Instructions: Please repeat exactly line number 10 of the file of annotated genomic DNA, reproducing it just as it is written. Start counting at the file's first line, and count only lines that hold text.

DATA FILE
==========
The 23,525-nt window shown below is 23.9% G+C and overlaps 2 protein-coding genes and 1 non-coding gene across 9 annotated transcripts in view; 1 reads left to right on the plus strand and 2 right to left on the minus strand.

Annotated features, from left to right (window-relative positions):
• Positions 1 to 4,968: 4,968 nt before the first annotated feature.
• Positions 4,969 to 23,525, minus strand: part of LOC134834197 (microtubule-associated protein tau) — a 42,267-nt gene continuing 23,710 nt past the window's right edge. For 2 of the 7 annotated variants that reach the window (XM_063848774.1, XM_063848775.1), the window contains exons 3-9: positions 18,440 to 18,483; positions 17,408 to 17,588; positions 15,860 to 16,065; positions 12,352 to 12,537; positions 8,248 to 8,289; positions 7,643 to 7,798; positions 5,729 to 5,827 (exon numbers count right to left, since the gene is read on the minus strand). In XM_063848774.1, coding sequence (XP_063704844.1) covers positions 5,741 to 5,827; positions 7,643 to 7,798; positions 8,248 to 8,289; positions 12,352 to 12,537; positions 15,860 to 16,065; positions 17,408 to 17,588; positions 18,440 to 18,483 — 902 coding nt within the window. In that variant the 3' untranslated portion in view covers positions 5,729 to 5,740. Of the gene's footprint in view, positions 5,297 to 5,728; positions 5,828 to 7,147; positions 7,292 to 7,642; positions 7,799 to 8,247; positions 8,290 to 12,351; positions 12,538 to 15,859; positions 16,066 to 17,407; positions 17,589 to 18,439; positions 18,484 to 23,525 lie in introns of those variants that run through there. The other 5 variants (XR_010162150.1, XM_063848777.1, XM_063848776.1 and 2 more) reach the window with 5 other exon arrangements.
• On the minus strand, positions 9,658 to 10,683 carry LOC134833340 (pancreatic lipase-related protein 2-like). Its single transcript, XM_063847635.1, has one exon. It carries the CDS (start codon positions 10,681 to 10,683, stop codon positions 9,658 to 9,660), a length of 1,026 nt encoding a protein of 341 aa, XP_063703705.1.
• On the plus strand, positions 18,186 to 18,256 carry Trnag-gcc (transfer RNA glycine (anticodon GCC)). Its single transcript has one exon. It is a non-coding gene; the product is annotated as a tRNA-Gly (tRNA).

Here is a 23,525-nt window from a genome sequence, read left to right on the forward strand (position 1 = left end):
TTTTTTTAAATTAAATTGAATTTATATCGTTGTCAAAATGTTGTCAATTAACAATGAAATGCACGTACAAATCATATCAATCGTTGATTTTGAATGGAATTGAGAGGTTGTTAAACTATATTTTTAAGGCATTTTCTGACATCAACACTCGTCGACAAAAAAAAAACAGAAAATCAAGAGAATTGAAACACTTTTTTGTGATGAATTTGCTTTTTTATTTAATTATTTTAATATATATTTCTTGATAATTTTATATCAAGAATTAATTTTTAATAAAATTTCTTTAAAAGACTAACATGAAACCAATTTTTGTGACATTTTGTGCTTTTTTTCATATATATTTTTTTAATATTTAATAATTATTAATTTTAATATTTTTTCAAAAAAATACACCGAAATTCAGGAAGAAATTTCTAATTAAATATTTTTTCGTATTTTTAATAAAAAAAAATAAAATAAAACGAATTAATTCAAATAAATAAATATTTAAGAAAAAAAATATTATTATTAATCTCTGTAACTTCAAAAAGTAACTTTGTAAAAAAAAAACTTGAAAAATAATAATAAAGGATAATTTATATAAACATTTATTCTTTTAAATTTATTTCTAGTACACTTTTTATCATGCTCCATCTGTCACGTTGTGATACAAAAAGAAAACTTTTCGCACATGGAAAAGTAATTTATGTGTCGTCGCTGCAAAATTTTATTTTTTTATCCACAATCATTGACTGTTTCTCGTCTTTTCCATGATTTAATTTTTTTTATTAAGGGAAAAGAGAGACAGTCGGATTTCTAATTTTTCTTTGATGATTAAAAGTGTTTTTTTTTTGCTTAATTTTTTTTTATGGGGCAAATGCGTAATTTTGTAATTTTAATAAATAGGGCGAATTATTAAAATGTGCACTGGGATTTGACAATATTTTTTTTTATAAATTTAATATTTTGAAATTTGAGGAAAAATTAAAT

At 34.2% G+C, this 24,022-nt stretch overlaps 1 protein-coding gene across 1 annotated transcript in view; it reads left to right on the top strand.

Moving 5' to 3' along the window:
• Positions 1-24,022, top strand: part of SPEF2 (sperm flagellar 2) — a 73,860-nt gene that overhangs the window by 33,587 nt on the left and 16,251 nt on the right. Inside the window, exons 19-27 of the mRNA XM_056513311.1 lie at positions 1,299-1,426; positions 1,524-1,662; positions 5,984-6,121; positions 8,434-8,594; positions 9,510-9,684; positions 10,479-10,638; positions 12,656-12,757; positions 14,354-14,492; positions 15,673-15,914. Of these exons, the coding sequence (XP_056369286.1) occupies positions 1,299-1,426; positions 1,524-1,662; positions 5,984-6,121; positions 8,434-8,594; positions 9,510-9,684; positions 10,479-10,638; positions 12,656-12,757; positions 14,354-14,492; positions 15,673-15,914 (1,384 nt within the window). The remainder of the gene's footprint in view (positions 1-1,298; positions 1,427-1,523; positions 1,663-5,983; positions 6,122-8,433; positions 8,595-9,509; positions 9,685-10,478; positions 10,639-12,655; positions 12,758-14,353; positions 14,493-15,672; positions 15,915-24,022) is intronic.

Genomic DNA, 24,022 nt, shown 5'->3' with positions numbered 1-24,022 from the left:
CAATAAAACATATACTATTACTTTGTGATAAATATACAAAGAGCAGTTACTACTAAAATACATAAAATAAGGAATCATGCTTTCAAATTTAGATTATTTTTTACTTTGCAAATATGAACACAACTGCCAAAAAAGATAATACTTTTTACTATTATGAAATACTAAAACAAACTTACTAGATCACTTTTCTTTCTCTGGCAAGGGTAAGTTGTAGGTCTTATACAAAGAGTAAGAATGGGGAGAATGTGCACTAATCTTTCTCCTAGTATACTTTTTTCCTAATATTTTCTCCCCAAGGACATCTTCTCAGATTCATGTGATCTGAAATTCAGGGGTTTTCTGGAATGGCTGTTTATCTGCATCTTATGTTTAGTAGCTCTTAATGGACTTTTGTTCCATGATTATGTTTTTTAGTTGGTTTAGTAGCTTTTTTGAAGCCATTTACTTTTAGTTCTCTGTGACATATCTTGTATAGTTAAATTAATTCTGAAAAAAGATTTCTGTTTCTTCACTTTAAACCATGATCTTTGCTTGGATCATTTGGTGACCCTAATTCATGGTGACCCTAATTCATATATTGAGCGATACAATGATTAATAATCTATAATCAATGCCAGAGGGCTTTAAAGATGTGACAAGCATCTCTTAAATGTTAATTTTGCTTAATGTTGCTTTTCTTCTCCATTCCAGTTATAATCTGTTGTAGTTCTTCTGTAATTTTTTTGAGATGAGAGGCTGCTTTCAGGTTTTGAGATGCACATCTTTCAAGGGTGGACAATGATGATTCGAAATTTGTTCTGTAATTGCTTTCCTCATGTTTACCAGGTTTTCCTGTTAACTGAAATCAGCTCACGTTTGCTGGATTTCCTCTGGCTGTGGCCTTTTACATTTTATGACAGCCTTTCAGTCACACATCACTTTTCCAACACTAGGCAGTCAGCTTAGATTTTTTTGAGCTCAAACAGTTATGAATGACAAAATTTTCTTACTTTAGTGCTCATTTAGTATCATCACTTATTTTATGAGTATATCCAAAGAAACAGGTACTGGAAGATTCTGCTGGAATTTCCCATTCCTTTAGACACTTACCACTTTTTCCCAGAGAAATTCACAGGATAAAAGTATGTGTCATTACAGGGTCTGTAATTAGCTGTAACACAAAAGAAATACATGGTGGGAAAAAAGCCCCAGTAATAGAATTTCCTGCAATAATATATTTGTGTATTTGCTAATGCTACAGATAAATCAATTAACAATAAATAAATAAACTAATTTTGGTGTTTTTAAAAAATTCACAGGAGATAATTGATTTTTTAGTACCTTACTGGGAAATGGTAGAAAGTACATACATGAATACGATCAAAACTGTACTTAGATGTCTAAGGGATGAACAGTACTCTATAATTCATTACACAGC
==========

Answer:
Moving 5' to 3' along the window: